The Metropolitan Opera: What You Have to Know

the metropolitan opera NYC

The Metropolitan Opera in New York. Photo by Jeff Dobbins

The Metropolitan Opera in New York is, without question, one of the world’s preeminent opera halls. With its lavish productions and top-notch performers, this New York opera institution—dubbed “the Met” by locals—has staged legendary performances for more than a century.

Want to catch a performance at the Metropolitan Opera? Here’s a quick guide!

The Metropolitan Opera presents a rotating repertory of operas during a season from late September through May.  Up to seven performances of four different works are staged each week, Monday – Saturday evenings and a matinée on Saturday.  The season is a mix of opera revivals and highly anticipated new productions (usually staged to showcase a superstar singer). During the 2013/14 season, the Met will present 26 operas, including six new productions and a Met premiere.

A quick history of the Metropolitan Opera

The Metropolitan Opera NYC

Opening night at the old Met. Picture courtesy of metoperafamily.org

The Metropolitan Opera Company was founded in 1880 as an alternative to the old established Academy of Music (whose “old money” patrons restricted access to performances). The first Met subscribers included members of the Morgan, Roosevelt, and Vanderbilt families, and their new opera house opened on October 22, 1883.

Since then, the Met has staged the U.S. premieres of some of the most important operas in the repertory, as well as 32 world premieres. Legendary conductors who have taken the Met podium include Gustav Mahler, Arturo Toscanini, Leonard Bernstein, and James Levine.

The Met is particularly known for its stellar singers, which have included Enrico Caruso, Leontyne Price, Renata Tebaldi, Maria Callas, Joan Sutherland, Luciano Pavarotti, Placido Domingo, Beverly Sills, Renee Fleming, and Anna Netrebko. In addition to presenting the world’s best singers, the Met discovers and trains artists through its National Council Auditions and Lindemann Young Artist Development Program.

Getting to the Metropolitan Opera

The Metropolitan Opera House is part of Lincoln Center for the Performing Arts, located between West 62nd and 65th Streets and Columbus and Amsterdam Avenues on Manhattan’s Upper West Side.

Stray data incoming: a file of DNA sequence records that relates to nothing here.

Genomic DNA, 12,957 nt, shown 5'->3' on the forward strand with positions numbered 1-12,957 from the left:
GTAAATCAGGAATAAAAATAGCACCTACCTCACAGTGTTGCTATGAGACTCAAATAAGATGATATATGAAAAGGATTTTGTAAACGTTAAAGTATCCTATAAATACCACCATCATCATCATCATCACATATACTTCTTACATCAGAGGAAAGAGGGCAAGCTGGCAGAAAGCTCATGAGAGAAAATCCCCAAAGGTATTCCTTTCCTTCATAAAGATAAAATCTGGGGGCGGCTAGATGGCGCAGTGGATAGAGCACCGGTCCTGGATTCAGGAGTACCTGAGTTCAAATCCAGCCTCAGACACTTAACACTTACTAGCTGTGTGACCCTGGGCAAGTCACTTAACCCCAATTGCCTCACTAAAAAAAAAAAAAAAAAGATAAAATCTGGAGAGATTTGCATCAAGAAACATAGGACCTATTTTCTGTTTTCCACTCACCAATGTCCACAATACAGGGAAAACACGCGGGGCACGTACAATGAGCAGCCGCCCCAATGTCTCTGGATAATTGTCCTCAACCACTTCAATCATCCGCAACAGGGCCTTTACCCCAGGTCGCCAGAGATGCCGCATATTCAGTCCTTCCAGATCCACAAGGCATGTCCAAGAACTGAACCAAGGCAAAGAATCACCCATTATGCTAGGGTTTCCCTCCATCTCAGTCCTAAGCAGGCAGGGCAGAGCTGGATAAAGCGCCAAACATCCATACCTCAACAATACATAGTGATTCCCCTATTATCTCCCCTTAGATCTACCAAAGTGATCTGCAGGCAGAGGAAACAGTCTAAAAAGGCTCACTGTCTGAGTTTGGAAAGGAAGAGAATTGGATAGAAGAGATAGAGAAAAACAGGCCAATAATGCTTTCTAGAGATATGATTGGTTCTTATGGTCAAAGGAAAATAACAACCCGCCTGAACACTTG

Subway: #1 train to 66th Street (Lincoln Center) Station

Bus: M5, M7, M10, M11, M20, M66, M104 or BxM2 lines.

For detailed information about NYC public transit, see the MTA’s website.

Buying tickets for the Metropolitan Opera

The Metropolitan Opera NYC

The curvacious lobby of the Met. Photo by Jeff Dobbins

Tickets to the Met are available for subscriptions (a series of performances within a season), or for individual performances. Tickets can be purchased via the Met’s website, by phone (212-362-6000, Monday to Saturday 10am to 8pm and Sunday 12pm to 6pm) or at the box office. Note: There are no refunds, exchanges or cancellations on single sale tickets.

The Met has adopted a “Dynamic Ticketing” policy, meaning that ticket prices are not only determined by seating location, but also by demand and availability and may fluctuate accordingly. Currently, tickets prices range from $27 to several hundred.

For those seeking reduced price tickets or access to sold-out performances, Standing Room Tickets go on sale at 10am on the day of the performance. Orchestra Standing Room tickets cost $25 and Family Circle Standing Room $17. They can be purchased online, at the box office, or by phone (see above).

The Met also offers discount tickets ($25 to $35) through their Met Opera Students program, which requires prior registration with proper ID.